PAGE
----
In Animal Legal Defense Fund v. Reynolds, 89 F.4th 1065 (8th Cir. 2024), the U.S. Court of Appeals for the Eighth Circuit upheld Iowa Code Section 717A.3B(1)(a)-(b) (2019), prohibiting (1) using deception to access an agricultural production facility with intent to cause harm to the facility, and (2) using deception in an employment application, on a matter that would reasonably result in denial of employment at an agricultural facility, with the intent to cause harm to the facility. The statute’s intent requirements did not make the statute content-based or viewpoint-based such that it would trigger strict scrutiny. Judge Steven M. Colloton wrote the opinion, with Judge Raymond W. Gruender and Judge Jonathan A. Kobes joining.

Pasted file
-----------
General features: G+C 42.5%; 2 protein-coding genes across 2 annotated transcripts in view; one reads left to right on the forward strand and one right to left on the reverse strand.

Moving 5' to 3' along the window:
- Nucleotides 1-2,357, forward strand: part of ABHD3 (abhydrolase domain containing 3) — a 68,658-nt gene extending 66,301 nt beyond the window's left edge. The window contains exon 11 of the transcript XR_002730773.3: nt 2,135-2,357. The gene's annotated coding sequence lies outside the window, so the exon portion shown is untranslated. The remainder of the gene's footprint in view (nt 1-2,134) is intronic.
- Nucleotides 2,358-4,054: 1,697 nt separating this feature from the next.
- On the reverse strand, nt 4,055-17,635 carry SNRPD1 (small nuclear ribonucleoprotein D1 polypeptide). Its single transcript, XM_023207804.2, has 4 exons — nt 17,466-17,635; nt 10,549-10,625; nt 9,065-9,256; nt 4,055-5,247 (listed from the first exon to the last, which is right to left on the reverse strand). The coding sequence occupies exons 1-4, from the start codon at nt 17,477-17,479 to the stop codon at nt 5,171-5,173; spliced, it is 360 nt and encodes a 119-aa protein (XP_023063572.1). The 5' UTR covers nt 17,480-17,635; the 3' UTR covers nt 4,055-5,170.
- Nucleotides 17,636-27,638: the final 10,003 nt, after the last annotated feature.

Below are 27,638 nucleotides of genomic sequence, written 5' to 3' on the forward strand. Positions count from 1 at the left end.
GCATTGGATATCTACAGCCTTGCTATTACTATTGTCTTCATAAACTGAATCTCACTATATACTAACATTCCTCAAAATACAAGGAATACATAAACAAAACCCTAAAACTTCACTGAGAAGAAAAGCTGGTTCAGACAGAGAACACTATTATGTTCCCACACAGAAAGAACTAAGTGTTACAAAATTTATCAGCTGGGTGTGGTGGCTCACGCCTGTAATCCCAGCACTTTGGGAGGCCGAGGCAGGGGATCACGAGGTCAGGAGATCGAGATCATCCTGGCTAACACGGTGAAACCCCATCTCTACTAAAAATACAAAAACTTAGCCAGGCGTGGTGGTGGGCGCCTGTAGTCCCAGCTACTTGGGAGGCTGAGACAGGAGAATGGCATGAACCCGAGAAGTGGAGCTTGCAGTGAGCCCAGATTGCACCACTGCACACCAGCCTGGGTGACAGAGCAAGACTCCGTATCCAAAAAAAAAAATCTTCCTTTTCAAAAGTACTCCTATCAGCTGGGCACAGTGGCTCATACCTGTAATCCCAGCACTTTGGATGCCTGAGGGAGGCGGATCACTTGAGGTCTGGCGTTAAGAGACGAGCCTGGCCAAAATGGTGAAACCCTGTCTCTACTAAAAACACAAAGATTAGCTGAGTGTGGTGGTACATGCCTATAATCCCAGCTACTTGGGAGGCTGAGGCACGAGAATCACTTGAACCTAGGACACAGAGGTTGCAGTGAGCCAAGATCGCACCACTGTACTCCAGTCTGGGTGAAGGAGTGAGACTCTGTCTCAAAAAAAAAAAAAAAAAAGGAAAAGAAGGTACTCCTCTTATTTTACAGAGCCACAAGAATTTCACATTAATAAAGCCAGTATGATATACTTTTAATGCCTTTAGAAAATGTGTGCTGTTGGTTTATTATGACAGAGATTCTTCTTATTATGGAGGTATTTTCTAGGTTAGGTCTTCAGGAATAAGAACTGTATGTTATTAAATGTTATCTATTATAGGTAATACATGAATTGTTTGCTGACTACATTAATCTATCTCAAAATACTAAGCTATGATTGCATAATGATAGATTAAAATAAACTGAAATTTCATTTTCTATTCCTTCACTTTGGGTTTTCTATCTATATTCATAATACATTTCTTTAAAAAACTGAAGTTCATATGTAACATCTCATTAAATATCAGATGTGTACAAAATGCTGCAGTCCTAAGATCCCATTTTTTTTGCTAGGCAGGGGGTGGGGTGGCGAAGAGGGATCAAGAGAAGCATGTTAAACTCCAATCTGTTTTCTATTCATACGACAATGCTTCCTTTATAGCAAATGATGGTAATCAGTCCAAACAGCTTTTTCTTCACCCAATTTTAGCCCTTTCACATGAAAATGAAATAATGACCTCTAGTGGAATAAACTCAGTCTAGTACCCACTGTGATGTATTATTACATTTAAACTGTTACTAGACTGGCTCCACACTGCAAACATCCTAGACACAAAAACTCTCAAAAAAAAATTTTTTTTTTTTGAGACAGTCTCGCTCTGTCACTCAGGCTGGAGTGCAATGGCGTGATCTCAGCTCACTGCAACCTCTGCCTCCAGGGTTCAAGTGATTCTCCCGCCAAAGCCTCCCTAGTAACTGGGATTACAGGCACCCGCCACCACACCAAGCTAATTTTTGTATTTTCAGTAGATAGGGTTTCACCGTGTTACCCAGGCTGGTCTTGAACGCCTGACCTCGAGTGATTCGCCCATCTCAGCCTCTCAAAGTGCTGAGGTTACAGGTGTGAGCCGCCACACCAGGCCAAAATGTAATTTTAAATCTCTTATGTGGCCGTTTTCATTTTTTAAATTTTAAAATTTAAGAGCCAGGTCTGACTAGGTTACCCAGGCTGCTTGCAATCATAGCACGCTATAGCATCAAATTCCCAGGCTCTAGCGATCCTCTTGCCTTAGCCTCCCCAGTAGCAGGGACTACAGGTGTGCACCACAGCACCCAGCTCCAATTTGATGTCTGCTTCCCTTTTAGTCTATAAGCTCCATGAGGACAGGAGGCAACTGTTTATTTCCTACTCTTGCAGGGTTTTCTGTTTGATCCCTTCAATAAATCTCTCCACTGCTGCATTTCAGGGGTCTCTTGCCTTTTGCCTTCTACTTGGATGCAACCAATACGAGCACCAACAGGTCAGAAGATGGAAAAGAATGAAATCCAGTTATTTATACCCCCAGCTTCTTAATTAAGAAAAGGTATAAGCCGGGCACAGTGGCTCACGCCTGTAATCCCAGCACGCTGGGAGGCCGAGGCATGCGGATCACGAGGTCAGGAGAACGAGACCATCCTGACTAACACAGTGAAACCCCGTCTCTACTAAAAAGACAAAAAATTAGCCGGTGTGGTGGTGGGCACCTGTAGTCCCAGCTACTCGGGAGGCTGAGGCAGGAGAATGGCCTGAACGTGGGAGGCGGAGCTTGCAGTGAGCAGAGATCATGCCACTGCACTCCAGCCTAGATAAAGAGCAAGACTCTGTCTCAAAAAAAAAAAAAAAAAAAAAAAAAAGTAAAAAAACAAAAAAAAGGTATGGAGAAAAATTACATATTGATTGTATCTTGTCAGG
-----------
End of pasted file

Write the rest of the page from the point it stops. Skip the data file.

8th Circuit SpotlightPreviously, the Iowa legislature had passed a law prohibiting (1) accessing an agricultural production facility by false pretenses and (2) making a false statement as part of an employment application at such a facility. Iowa Code § 717A.3A(1)(a)-(b) (2012). When considering that law, the Eighth Circuit interpreted United States v. Alvarez, 567 U.S. 709 (2012), to mean “that intentionally false speech undertaken to accomplish a legally cognizable harm may be proscribed,” and found that the statute had done just that, proscribing false statements undertaken to accomplish trespass. Animal Legal Defense Fund v. Reynolds, 8 F.4th 781, 786 (8th Cir. 2021) (ALDF I). As such, the statute’s access provision did not violate the First Amendment. But the Eighth Circuit struck down the employment provision, concluding it was not narrowly tailored because it encompassed immaterial fabrications by an applicant, such as an applicant “inflat[ing] his past attendance at the hometown football stadium.”